Neurological signs and symptoms (Cognitive)
Many of my most concerning signs of Lyme Disease that led me to figure things out, were cognitive. These included
- difficulties concentrating or feeling like I had “A.D.D.”
- Someone would be talking to me and I felt like I just couldn't process the information. Eventually this led me to have some social anxiety because I was worried about my mind “drifting” in conversations, not being able to recall what someone was asking me, or feeling like people would feel like I was rude or just didn't care.
- Short-term memory issues or difficulties remembering a familiar name, place or item.
- Sometimes when I was driving, I would arrive somewhere but couldn't remember the last 5-10 minutes of my drive.
- Oftentimes I would go to get something in another room only to forget what I needed, and repeat the process several times.
Other Neurological Signs of Lyme Disease (physical)
Along with my cognitive signs of Lyme Disease, there were also physical ones that led my doctor to suspect M.S., such as:
- numbness in the limbs
- tingling and numbness in the head and/or face
- muscle weakness or paralysis (you may feel less balance or coordinated)
Light Sensitivity and Vision Changes
One of the signs of Lyme Disease can be sensitivity to bright or flashing lights, or changes in vision such as episodes of blurry vision. I experienced both of these, but only during times when my other Lyme Disease symptoms were at a high.
Because Lyme Disease affects the liver, issues with the skin can be another sign of Lyme Disease. You might have other rashes (besides the classic Lyme Rash), itchiness or discolored patches of skin.
I had rash episodes in the inside crease of my elbow that I could never figure out, and a couple of times got a rash on the corner of my eye.
Issues with the Heart
If the Lyme has spread to your heart muscles, heart problems can be another sign of Lyme Disease. The bacteria attacking your heart can cause palpitations, shortness of breath, chest pains and light-headedness.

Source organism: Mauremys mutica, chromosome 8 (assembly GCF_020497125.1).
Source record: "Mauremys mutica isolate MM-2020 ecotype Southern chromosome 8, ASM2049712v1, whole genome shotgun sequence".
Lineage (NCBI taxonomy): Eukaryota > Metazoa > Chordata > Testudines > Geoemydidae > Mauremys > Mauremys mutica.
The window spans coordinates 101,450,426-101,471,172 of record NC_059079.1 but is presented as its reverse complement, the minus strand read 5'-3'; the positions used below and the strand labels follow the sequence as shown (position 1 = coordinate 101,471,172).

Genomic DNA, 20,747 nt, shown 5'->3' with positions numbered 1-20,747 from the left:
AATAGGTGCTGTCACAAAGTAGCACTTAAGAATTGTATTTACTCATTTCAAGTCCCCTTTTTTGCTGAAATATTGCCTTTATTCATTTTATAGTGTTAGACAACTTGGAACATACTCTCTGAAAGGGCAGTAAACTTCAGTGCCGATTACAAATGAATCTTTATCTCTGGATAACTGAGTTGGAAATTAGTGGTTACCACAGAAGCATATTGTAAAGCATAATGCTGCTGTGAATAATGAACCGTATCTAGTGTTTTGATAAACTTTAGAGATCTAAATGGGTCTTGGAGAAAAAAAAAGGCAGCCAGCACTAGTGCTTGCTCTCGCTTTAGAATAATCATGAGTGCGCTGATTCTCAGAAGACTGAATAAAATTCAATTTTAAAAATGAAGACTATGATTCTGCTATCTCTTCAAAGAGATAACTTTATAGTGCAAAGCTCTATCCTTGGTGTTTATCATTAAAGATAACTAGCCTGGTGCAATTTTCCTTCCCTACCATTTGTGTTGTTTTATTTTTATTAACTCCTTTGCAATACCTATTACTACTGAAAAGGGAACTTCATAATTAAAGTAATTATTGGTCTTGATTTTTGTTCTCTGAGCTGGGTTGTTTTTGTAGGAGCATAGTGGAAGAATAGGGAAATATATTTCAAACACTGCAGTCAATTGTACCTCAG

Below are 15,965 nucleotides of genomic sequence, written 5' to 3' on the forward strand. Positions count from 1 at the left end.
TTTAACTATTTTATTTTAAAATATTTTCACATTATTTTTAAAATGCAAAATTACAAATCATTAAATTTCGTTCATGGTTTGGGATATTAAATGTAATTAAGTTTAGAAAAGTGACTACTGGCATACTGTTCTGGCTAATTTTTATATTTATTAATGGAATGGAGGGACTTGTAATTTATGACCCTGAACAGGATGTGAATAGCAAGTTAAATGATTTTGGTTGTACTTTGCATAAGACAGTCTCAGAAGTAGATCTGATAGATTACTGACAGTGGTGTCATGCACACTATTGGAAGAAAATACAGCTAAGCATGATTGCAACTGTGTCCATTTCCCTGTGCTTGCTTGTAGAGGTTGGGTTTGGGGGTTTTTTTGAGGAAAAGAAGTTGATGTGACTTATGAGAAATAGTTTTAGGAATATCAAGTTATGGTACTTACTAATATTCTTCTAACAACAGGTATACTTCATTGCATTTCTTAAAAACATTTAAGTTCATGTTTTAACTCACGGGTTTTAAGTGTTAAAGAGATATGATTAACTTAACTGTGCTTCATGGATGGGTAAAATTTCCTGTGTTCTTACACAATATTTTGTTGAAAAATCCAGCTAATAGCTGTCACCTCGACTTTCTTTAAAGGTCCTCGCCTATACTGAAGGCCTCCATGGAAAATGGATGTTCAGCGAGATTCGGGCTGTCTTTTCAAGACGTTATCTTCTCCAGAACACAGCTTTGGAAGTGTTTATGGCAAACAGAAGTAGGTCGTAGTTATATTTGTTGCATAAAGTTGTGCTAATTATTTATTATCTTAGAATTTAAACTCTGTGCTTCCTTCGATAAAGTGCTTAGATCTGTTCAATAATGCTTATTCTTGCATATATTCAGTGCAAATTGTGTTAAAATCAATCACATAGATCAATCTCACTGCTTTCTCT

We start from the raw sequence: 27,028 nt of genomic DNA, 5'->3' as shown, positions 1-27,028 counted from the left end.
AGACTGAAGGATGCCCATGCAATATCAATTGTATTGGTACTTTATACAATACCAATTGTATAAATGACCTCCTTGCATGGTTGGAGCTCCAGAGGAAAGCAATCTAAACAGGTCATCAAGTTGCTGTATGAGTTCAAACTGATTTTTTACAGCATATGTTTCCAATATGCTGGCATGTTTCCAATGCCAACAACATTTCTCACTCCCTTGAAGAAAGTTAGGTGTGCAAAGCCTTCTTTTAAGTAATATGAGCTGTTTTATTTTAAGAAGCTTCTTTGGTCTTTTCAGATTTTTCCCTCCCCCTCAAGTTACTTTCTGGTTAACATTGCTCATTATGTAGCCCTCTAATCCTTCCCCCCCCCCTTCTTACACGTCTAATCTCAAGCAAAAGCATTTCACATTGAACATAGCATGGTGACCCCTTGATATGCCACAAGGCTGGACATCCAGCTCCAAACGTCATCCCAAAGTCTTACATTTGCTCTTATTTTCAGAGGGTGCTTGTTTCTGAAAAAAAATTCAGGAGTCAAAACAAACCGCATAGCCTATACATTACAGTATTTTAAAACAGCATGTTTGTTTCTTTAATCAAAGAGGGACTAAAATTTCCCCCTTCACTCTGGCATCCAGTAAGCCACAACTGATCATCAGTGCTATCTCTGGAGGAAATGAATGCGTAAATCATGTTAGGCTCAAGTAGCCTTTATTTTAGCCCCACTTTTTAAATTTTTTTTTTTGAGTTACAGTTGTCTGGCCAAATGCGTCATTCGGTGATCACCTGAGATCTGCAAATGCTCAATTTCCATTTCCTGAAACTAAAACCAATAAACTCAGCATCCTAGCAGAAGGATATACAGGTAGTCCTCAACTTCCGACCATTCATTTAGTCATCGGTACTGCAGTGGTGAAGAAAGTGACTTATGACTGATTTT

My heart issues happened so sporadically and not very often, that it took me awhile to connect them with my other signs of Lyme Disease.
Changes in Mood and Behavior
Because Lyme Disease affects so many parts of the body (including your ability to think clearly), and is often misunderstood by others, those with Lyme Disease often experience changes in mood and behavior, including depression, anxiety and irritability.
The lack of quality sleep is also a contributor to these signs of Lyme Disease. Many seek help from their doctors only to be told they have “depression,” which only adds to the discouragement of the disease.
Not Everyone Experiences the Same Signs of Lyme Disease
The important thing to remember, is that not everyone with Lyme Disease experiences the same symptoms. Some may have all of the above symptoms, and some may only have a few, but to a more severe degree. Many times people go undiagnosed for years because of inaccurate testing, because they are unaware of the many signs of Lyme Disease, or because they know someone with Lyme Disease and their symptoms are not the exact same as theirs. Most people with Lyme Disease also suffer from other co-infections which will also effect which symptoms they experience more strongly than others.